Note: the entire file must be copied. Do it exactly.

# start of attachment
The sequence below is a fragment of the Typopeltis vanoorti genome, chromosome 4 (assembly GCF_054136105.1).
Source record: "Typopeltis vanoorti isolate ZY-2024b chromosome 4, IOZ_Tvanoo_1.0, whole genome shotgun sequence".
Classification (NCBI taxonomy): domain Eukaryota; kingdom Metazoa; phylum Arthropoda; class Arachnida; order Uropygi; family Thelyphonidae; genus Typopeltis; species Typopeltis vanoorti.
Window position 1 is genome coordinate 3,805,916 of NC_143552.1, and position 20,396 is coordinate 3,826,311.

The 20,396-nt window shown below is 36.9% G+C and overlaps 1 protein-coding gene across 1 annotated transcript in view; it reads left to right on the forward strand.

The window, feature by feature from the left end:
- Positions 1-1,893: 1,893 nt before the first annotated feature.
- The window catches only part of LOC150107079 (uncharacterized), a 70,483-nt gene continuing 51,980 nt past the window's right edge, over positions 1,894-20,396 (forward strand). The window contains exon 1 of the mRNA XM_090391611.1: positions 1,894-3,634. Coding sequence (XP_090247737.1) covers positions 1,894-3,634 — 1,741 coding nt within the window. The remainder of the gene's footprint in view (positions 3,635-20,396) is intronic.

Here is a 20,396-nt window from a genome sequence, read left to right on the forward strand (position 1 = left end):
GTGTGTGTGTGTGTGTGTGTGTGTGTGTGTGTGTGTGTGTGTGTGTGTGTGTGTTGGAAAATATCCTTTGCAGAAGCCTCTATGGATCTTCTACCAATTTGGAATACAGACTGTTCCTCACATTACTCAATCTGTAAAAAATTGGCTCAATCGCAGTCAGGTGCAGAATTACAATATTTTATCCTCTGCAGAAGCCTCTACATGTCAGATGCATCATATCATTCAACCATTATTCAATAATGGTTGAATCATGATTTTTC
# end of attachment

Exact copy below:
The sequence below is a fragment of the Typopeltis vanoorti genome, chromosome 4 (assembly GCF_054136105.1).
Source record: "Typopeltis vanoorti isolate ZY-2024b chromosome 4, IOZ_Tvanoo_1.0, whole genome shotgun sequence".
Classification (NCBI taxonomy): domain Eukaryota; kingdom Metazoa; phylum Arthropoda; class Arachnida; order Uropygi; family Thelyphonidae; genus Typopeltis; species Typopeltis vanoorti.
Window position 1 is genome coordinate 3,805,916 of NC_143552.1, and position 20,396 is coordinate 3,826,311.

The 20,396-nt window shown below is 36.9% G+C and overlaps 1 protein-coding gene across 1 annotated transcript in view; it reads left to right on the forward strand.

The window, feature by feature from the left end:
- Positions 1-1,893: 1,893 nt before the first annotated feature.
- The window catches only part of LOC150107079 (uncharacterized), a 70,483-nt gene continuing 51,980 nt past the window's right edge, over positions 1,894-20,396 (forward strand). The window contains exon 1 of the mRNA XM_090391611.1: positions 1,894-3,634. Coding sequence (XP_090247737.1) covers positions 1,894-3,634 — 1,741 coding nt within the window. The remainder of the gene's footprint in view (positions 3,635-20,396) is intronic.

Here is a 20,396-nt window from a genome sequence, read left to right on the forward strand (position 1 = left end):
GTGTGTGTGTGTGTGTGTGTGTGTGTGTGTGTGTGTGTGTGTGTGTGTGTGTGTTGGAAAATATCCTTTGCAGAAGCCTCTATGGATCTTCTACCAATTTGGAATACAGACTGTTCCTCACATTACTCAATCTGTAAAAAATTGGCTCAATCGCAGTCAGGTGCAGAATTACAATATTTTATCCTCTGCAGAAGCCTCTACATGTCAGATGCATCATATCATTCAACCATTATTCAATAATGGTTGAATCATGATTTTTC